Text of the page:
The Progress Software product combines Savvion business process management technology with complex event processing and monitoring capabilities.
Several leading IT vendors have business process management (BPM), complex event processing and network monitoring technologies in their portfolios. Progress Responsive Process Management (RPM), announced Monday by Progress Software, is unique, blending all three into one suite supporting automation, process visibility, and quick response to changing business conditions.
Today's RPM release marks the first integration of process management technologies gained in Progress Software's January acquisition of BPM vendor Savvion. The integration starting point is a Control Tower interface in which business users can "see and automate the response to what is about to happen in their business, not just what has happened," according to a Progress statement.
"We acquired Savvion because our customers wanted the benefits of rapid process development, process visibility, and business-IT collaboration, but what BPM lacks is a central nervous system that can quickly sense and respond to changing conditions," Progress Chief technology officer Dr. John Bates explained in an interview. "Many companies have done everything they can do statically, but now they want to be able to do it in real time."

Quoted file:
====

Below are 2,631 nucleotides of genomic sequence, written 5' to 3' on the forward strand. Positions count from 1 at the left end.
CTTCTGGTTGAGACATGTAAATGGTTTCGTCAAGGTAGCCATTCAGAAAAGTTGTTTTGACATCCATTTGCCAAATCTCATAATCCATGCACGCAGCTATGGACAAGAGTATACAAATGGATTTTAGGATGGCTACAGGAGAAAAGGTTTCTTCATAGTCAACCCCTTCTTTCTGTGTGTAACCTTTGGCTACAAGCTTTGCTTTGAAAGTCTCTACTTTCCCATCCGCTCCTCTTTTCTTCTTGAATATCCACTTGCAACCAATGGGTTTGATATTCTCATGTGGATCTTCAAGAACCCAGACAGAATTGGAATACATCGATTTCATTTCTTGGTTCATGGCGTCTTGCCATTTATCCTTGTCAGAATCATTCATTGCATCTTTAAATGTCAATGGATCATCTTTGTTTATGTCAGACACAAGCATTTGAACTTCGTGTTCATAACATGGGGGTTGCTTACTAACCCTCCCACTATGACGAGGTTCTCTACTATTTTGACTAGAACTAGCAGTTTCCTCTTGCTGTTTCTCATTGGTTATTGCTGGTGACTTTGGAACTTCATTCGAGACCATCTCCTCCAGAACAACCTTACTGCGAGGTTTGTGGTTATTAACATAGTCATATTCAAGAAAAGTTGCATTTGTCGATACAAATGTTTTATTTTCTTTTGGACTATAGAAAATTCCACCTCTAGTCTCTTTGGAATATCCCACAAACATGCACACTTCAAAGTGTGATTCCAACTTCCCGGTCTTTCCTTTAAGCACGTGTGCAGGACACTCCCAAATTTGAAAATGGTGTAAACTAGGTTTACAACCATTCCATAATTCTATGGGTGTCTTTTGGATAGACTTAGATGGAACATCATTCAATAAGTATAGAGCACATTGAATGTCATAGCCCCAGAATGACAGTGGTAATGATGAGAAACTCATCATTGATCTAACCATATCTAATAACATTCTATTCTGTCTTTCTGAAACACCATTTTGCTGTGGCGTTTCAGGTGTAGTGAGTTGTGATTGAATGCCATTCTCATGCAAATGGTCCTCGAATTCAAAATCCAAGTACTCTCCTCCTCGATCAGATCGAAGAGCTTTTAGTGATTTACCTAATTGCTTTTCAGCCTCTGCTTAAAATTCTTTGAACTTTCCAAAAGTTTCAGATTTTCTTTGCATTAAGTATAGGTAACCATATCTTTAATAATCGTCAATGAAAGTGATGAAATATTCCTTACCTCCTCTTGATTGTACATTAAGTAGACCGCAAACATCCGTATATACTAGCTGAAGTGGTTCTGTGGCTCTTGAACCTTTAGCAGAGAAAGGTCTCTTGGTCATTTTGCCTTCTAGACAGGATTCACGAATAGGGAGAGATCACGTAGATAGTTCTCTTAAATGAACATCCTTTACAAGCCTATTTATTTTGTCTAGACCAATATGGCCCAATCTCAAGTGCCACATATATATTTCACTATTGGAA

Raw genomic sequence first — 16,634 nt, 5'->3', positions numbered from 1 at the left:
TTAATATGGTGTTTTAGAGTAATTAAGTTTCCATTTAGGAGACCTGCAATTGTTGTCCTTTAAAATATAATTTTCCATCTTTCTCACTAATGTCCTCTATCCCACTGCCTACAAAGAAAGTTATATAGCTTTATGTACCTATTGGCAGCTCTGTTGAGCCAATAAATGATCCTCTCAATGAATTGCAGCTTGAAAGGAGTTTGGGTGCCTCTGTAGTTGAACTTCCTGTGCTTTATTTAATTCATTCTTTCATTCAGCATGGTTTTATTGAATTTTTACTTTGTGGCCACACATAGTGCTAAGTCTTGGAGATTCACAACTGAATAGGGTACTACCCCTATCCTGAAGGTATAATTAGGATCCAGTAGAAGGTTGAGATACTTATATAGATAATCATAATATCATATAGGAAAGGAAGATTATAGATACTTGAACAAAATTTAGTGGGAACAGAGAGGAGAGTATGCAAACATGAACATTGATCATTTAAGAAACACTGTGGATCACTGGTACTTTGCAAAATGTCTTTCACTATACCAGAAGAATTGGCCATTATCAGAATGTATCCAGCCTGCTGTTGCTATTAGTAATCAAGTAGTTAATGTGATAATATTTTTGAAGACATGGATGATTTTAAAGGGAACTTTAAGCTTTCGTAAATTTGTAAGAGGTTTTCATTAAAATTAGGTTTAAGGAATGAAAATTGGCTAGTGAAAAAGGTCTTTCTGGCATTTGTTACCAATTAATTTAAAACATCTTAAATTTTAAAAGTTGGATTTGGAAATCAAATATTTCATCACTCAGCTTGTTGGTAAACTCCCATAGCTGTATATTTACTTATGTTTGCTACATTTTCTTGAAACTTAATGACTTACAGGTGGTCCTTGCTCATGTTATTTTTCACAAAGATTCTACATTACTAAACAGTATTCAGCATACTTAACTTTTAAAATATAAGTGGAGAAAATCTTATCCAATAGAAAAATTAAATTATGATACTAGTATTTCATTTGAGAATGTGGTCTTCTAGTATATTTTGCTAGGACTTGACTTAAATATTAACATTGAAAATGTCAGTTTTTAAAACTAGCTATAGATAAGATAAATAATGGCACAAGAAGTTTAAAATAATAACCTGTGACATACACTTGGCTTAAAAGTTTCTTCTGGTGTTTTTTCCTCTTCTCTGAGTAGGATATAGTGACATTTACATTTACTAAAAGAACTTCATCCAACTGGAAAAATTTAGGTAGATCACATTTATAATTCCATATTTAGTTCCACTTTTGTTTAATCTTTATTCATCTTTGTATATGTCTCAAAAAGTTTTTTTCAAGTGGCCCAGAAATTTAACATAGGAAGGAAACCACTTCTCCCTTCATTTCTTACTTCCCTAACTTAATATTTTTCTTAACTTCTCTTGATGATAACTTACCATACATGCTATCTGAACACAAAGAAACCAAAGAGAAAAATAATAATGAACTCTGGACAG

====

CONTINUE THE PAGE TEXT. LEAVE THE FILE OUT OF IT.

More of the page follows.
The differentiator in RPM is Progress Apama complex event processing technology that detects changing conditions and important events in data as it streams through transactional systems rather than having to wait for historical reporting.
Event detection is combined with Savvion's process modeling and automation capabilities and Progress Actional technologies used to monitor networks and automatically discover data flows. Within RPM, these data flows can be mapped and monitored as part of a business process. When events are detected by the Apama event-processing technology, Savvion automation features can trigger a response.
In an application scenario, Progress said an airline could use RPM to monitor systems for crew or flight delays and then automatically kick off scheduling changes and notifications to minimize the impact on airline customers.
"You build dynamic applications on the RPM platform and then use the control tower to see and change the model with the help of integrated dashboards, key performance indicators and real-time alerting," Bates said.
Progress will initially target financial services, telecommunications, and transportation and logistics firms, markets in which the vendor has customers including Southwest Airlines, State Street Global Markets and Italian telco 3Italia. Automation and fast response are critical in all three industries, and Progress says it's planning related prebuilt solutions that will be released within the next few months.
IBM, Oracle and Tibco are among the other vendors that have process management, event processing and monitoring technologies. None have introduced products unifying all three capabilities.